Gender evaluation

Consists of objective assessment of a project, programme or policy at all of its stages, i.e. planning, implementation and measurement of gender mainstreaming outcomes.

A gender-sensitive evaluation is a systematic and objective assessment of the design and planning (objectives, results pursued, activities planned), the implementation and results of an ongoing or completed activity, project, programme or policy from a gender perspective. It can take place either upon completion of the project, when focus is placed on gender impacts and the contribution of the programme to promoting gender equality, or throughout project implementation, with the aim of seeking to have a process of continuous improvement. It can also take place ex ante in order to evaluate how a policy can affect gender equality in a specific field. An evaluation exercise must take into account the indicators delineated in the planning phase and the information and data collected in the course of the policy or programme, as well as other knowledge and sources.

Evaluators should have gender expertise and the evaluation criteria, questions, methods and reports should integrate gender equality considerations. The evaluation report should be based on qualitative and quantitative data, disaggregated by sex, to measure results and long-term outcomes for both women and men. Ideally gender equality issues should be mainstreamed in all sections of the evaluation report, rather than mentioned only in a separate section on gender. Make your evaluation reports publicly available: this will build confidence between your institution and the target group(s) of your policy or programme.

Examples of gender-sensitive evaluation criteria

Widely used evaluation criteria are: relevance, efficiency, effectiveness, impact and sustainability:

  • Relevance: Has the project/programme effectively contributed to the creation of favourable conditions for gender equality? Did it respond to the practical and strategic gender needs of women? Did it contribute to the national and EU policy commitments and mandates regarding gender equality? Was the treatment of gender equality issues throughout the implementation phase logical and coherent? Were adjustments made to respond to external factors of the project/programme (e.g. economic crisis, new government etc.) which influenced gender relationships?
  • Efficiency: Has the implementation of the policy been efficient with respect to gender equality? Are the means and resources being used efficiently to achieve results in terms of improved benefits for both women and men? Have the results for women and men been achieved at reasonable cost, and have costs and benefits been allocated and received equitably?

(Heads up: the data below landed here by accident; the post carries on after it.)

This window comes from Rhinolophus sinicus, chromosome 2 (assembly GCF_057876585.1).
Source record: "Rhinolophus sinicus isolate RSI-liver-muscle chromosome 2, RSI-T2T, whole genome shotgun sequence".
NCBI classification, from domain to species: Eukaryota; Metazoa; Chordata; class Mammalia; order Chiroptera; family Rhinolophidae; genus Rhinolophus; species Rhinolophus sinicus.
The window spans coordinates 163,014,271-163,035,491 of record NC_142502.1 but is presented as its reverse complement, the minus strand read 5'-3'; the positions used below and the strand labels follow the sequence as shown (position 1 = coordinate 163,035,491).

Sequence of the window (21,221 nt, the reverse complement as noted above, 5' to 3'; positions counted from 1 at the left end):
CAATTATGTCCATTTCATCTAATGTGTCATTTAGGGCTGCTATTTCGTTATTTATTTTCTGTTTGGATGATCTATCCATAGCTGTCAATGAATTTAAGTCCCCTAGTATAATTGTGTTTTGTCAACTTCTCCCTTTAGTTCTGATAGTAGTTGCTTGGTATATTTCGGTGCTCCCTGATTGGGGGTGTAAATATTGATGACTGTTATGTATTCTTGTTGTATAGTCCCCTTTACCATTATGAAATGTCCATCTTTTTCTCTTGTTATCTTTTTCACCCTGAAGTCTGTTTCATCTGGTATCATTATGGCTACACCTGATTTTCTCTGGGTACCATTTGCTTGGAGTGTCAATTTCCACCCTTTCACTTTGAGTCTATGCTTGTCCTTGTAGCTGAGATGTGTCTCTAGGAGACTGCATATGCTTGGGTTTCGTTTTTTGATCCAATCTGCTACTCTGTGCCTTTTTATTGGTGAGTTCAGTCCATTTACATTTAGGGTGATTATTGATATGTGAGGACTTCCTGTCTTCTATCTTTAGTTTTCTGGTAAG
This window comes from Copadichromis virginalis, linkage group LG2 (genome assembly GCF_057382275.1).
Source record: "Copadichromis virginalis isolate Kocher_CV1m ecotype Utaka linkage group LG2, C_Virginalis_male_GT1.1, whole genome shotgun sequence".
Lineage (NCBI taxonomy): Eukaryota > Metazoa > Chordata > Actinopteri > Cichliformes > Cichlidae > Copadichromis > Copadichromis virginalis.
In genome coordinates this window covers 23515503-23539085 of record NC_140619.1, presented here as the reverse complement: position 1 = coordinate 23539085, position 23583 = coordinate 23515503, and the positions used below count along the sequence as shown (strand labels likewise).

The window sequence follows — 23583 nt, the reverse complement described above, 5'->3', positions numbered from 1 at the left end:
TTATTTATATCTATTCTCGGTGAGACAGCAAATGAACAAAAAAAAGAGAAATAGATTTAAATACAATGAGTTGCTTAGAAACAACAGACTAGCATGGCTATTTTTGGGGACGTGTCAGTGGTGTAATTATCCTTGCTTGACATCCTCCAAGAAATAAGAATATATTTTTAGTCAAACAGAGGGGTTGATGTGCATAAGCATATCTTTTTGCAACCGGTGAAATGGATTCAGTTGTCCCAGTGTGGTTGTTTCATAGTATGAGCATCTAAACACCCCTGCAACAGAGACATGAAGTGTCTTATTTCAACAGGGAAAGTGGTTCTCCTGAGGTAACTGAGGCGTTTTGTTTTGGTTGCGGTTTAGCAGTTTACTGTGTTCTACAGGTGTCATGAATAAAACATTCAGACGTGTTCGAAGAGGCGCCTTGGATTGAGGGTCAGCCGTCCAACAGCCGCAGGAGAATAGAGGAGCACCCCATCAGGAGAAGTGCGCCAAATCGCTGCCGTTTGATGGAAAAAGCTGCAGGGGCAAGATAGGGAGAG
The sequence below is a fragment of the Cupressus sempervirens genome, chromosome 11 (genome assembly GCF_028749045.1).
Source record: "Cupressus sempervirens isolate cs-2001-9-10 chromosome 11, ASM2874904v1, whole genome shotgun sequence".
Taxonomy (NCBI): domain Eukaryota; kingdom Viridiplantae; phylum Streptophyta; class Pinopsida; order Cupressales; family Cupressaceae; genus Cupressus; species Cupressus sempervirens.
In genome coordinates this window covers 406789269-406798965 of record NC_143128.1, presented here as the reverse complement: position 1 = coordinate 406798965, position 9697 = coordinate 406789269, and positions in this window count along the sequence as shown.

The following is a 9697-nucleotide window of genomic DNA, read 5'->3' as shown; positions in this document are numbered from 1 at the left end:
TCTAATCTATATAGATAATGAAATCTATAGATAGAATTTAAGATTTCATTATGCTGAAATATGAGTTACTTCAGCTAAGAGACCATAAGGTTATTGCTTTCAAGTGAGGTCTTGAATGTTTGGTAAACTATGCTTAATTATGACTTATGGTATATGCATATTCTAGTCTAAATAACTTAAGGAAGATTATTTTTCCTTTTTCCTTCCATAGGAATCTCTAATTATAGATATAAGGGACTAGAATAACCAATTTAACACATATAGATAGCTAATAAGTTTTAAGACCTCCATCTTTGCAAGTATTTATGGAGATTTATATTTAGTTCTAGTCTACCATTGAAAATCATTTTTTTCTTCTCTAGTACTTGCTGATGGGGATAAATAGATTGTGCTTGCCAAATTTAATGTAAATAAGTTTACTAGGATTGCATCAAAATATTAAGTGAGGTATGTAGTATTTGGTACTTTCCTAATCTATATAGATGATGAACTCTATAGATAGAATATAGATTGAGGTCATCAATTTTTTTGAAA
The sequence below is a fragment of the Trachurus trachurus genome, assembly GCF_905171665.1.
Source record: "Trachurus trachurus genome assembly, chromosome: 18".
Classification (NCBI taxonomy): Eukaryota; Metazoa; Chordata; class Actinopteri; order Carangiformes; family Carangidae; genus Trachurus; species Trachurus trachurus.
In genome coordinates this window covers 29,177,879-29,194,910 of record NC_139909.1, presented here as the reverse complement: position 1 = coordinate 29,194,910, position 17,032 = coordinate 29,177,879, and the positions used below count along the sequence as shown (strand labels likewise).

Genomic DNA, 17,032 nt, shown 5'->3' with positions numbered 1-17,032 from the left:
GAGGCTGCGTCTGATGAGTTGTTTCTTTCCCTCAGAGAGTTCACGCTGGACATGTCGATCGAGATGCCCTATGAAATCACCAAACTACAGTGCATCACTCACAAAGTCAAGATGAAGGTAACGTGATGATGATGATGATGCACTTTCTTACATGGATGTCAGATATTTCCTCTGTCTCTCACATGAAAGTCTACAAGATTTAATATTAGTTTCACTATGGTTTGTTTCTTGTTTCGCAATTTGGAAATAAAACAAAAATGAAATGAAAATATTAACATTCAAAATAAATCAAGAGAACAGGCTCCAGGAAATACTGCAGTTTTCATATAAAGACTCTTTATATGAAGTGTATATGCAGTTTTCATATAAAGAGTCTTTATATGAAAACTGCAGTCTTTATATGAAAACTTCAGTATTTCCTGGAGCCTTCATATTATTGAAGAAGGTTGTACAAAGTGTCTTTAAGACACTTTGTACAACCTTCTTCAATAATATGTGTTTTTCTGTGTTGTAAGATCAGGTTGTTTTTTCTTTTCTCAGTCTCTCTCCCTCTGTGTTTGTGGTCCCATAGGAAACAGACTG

• Effectiveness: Did the project/programme results turn out to be effective in achieving gender equality? Have the results contributed to the achievement of the planned results and outcomes, and have benefits favoured male and/or female target groups? Did stakeholders (organisations, institutions, indirect target groups) benefit from the interventions in terms of institutional capacity-building in the area of gender mainstreaming and the development of gender competence among their staff?
  • Impact: What has been the impact of the project’s outcomes on wider policies, processes and programmes which enhance gender equality and women’s rights? For example, did it have an impact on reducing violence against women? Did it contribute to a more balanced distribution of unpaid care labour and family responsibilities between women and men? A gender-specific ex-post evaluation can also be used for projects/programmes without a gender equality perspective and will assess whether these have produced any (positive or negative) unintended or unexpected impacts on gender relations.
  • Sustainability: Are achievements in gender equality likely to be sustained after funding ends? To what extent has ownership of the policy goals been achieved by male and female beneficiaries? To what extent have strategic gender needs of women and men been addressed through the project, and has this resulted in sustainable improvement of women’s rights and gender equality? To what extent has capacity for gender mainstreaming through the project been built and institutionalised?